by Author Gail Macleod

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7 Things We've Learned Facilitating on Zoom

In April 2020 Soundcastle was planning to continue our Musical Beacons project in Langthorne Park in Leytonstone, London.  We were going to inhabit a community space attached to a play park and bring local families together to write music and play musical instruments.  As COVID 19 hit we had just enough warning to get our instruments out of the centre and we were into lockdown.  We decided to embrace the new landscape and try Musical Beacons on zoom.  It was steep and sudden learning curve.  Our youngest members were 0 and our oldest were…let’s say they were grandparents!  Chiel Busscher and I navigated a whole new world of creative facilitation inside a box on our computer screens.  We’re still thinking about the journey which is by no means finished.  But at this moment here are 7 things we have learnt from working on Zoom:

1. It is possible to bring people together online - it has value.  There might be different rules, but you can connect!  It is not the same but after a while we started to understand this space as ‘other’ rather than ‘less good than live’.  In fact, for some community members the format worked incredibly well, allowing them space to focus and control the sound levels.  

2. Engagement can look different – possibly there are even more forms online than in real life.  For us this has meant considering young people and adults OFF the screen (when they were too shy), painting, jumping on a sofa, nappy changes and the use of virtual backgrounds.  All of this has complex implications for how you ‘read the room’ (read the call?) as a facilitator.  

3. For people to stick with it you need the whole family. Zoom is not a babysitter.  Taking part requires buy in from everyone affecting the home environment.  This can be a hard sell but a vital conversation to ensure there are fair expectations for the families and facilitators.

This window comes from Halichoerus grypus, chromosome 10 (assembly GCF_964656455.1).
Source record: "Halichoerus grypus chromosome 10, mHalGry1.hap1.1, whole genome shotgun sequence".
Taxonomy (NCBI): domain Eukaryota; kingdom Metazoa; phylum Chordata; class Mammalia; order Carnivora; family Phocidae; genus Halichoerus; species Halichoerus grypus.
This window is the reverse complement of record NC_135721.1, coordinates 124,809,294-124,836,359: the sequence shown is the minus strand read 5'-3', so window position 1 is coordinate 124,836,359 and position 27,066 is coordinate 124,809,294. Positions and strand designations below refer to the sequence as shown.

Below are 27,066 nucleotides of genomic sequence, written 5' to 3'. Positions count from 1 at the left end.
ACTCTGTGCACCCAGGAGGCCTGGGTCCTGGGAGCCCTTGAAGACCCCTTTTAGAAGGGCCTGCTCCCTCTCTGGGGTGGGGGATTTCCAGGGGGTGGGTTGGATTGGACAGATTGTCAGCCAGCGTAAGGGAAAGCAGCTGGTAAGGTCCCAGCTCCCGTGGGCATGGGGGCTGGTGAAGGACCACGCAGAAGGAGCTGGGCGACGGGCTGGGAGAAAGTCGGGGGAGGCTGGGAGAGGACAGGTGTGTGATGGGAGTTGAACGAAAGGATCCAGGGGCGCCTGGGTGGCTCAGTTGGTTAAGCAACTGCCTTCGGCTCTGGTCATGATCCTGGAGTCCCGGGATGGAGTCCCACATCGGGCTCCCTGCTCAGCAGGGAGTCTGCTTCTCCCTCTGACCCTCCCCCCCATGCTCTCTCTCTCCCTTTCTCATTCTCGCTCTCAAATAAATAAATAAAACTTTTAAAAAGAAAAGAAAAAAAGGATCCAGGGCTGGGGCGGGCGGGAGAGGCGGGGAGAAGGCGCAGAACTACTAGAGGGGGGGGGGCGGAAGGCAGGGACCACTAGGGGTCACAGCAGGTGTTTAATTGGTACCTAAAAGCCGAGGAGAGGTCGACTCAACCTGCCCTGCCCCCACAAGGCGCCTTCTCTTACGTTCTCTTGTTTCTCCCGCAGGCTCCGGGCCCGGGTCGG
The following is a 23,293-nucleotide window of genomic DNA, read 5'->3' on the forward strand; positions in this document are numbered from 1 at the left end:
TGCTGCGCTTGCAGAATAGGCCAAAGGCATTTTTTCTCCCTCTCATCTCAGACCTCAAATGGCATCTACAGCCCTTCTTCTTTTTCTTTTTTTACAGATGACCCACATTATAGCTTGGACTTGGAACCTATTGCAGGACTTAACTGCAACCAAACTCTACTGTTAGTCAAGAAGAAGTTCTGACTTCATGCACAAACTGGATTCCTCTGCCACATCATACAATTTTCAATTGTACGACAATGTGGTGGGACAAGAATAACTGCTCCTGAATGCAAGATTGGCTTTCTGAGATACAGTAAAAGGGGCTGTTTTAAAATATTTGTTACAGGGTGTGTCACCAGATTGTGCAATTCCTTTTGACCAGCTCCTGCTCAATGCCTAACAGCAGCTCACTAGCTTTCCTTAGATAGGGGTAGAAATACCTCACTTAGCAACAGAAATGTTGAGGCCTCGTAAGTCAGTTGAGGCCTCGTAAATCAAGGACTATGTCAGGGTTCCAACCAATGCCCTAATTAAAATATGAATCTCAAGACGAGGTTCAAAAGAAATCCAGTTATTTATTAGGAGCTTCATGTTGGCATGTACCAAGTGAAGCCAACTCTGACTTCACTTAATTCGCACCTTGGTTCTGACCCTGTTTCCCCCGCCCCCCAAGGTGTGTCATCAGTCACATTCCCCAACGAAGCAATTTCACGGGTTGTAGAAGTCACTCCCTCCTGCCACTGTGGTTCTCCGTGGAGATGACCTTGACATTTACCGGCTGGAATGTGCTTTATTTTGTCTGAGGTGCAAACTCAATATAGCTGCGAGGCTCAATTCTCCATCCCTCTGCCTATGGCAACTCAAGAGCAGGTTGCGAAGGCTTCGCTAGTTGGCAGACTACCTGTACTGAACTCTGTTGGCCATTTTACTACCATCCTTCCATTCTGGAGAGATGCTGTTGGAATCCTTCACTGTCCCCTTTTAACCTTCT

4. When the home set up is supportive you realise that the families are in their safe space. This means that creative challenge is definitely possible.  In fact, it dramatically changes the dynamics of this compared to a live setting.  

5. Don’t be scared to unmute!  Once we began considering the possibilities of free music making we were finally brave enough to end the tyranny of the mute button.  While the mute button is very important for communication and clarity, having moments where it can be off for everyone gave us great moments of musical connection.  We had let go the expectation of pulse and we were able to create satisfying musical experiences.  

6. Zoom is great for moving.  The box is an intriguing frame than can focus your attention on physical gestures of all sizes.  Finding the gestures and movements that worked in this space were key to us finding a shared musical landscape with the groups.  

7. Come back to connection.  Feeling connected is a core value of our music making and it was vital to return to this again and again. The rituals that brought us together, like the greeting and goodbye song gave us a structure that allowed the free music making to flourish.